Sometimes all of this is overwhelming, and there may be occasions when professional support for short periods will be particularly helpful. At Saint Louis University School of Medicine, various sources of assistance are available through the Office of Student Affairs, student health services through the Doctors' Office Building, and personal counseling at Wohl Memorial Institute.
For personal, social, marital issues
The University's Center for Counseling and Consultation in DuBourg Hall, North Campus provides counseling by psychologists experienced in working with health care students. Appointments may be made by calling 977-2323. Confidentiality is maintained. Six sessions are available without cost to students and their spouses. Evening hours are available.
Campus Ministry personnel are available and happy to work with you if you feel that they can help you in the problems you face. The Campus Ministry Office in the medical school is a good place to meet and talk with someone. Father James Baker, S.J. is the Director of Campus Ministry at the Medical Center and you can reach him at 577-8071. Dr. Swierkosz is more than willing to give you a "listening ear" and help in any way possible with personal and practical problems.
SLU has a peer-counseling program, run by medical students. Dean Swierkosz has assisted in setting up the program and its training sessions, which begin with six hours of intensive instruction in counseling and deal with common problems experienced by medical students. Training also continues throughout the year. These students are available to listen to and try to help with any sort of problem: from academic "burnout" to problems in interpersonal relationships, from chemical dependency to questions of philosophy and the human spirit. Each peer counselor will observe strict confidentiality.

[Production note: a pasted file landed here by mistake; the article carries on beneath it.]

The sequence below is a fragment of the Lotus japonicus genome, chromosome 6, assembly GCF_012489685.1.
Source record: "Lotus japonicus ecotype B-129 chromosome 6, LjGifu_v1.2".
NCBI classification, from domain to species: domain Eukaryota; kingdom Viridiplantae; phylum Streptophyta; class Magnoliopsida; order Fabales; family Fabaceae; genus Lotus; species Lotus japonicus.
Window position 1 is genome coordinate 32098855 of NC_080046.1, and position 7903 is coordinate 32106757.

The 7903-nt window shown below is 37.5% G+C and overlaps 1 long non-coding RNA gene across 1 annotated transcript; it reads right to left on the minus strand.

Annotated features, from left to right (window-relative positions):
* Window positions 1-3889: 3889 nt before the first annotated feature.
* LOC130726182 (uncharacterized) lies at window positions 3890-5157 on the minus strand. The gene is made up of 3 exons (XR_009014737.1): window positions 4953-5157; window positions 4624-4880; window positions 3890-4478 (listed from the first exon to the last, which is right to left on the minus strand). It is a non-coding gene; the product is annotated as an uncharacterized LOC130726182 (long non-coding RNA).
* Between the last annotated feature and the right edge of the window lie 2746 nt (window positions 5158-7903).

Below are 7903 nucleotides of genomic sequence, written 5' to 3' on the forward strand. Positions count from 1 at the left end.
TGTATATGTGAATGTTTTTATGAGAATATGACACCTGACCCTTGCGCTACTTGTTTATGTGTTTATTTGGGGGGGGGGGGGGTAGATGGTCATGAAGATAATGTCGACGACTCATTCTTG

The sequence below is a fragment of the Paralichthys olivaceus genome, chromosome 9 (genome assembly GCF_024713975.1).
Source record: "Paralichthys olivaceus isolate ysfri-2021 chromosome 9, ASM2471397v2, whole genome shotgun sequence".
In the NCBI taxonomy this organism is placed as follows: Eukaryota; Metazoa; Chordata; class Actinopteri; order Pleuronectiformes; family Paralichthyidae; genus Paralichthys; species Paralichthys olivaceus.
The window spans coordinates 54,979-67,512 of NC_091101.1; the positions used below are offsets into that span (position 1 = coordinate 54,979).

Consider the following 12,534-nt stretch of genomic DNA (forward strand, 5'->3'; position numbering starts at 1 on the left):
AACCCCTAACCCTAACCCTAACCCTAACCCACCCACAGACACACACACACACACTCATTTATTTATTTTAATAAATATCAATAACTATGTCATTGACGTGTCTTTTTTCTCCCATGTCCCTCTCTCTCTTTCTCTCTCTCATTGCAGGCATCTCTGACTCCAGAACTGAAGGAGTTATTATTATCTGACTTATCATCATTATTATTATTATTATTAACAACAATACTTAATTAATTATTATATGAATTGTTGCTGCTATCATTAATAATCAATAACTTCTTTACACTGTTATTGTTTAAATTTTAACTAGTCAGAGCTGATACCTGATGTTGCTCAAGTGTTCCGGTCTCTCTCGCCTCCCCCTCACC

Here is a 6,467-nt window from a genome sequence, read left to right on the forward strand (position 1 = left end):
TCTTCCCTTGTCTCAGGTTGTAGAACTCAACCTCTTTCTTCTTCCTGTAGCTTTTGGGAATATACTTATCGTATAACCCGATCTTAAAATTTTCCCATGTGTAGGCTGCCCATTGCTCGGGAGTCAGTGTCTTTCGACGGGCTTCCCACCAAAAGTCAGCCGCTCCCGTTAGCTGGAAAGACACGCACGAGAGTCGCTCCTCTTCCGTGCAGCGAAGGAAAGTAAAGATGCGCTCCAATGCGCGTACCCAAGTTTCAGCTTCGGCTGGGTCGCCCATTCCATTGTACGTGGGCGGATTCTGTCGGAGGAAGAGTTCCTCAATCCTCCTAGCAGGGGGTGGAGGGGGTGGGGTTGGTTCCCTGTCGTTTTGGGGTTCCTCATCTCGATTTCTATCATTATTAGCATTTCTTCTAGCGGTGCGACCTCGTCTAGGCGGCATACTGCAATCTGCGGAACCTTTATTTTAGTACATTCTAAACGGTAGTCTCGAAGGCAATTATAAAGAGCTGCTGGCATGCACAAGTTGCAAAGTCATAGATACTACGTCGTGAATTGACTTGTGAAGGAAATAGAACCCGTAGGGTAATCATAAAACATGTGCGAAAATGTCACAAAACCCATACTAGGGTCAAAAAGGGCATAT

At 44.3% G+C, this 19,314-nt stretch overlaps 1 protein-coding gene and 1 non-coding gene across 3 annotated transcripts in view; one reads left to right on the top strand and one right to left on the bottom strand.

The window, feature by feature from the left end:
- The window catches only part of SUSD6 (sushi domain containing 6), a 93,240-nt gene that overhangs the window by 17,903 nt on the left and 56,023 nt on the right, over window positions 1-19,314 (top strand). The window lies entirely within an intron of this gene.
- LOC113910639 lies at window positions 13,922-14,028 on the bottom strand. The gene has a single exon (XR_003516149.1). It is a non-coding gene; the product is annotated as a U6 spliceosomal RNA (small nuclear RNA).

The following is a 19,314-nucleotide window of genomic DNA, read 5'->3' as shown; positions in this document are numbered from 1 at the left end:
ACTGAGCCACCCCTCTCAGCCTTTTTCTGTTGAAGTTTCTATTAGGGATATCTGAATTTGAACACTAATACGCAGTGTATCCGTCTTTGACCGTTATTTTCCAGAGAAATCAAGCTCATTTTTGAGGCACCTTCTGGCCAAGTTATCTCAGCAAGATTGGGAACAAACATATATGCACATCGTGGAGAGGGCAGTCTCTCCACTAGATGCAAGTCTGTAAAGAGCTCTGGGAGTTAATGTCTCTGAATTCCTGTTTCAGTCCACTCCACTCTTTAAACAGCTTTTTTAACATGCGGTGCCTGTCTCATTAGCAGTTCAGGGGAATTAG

You will receive more information about the peer counseling program, as well as a complete list of the peer counselor's names and phone numbers, when you arrive in the fall.
Occasionally stress leads to potentially harmful coping mechanisms such as alcohol or drug abuse. When a student becomes impaired, the ability to function and to think is adversely affected. In 1987, members of the freshman class implemented a program known as AIMS - Aid for Impaired Medical Students. AIMS is designed to allow students to get confidential help and appropriate treatment without jeopardizing their medical education. It is run by students and concerned medical professionals in the St. Louis area, and it is supported by administration. Only the student AIMS representatives involved in the cases and the physicians involved in treatment will know the identity of the student.
For academic performance problems: The first line of resource lies in individual coursemasters. The faculty is more than willing to discuss your problems in studying, organizing, or comprehending the work in their courses. Most are able to arrange tutoring for you, and all are happy to help you with study suggestions and make-up work when needed. Each year as coursemasters submit information about students who are not doing well, students having problems in more than one course are requested to talk with the Dean for Pre-clinical Students about the difficulties they are having and the means they are using to cope. If there are major problems in study habits or methods consult the Office of Curricular Affairs. They have additional expertise, and can refer you to specialists in this area within the Medical School and on the North Campus.
Regarding financial aid problems: Contact Student Financial Services at 314-977-9840.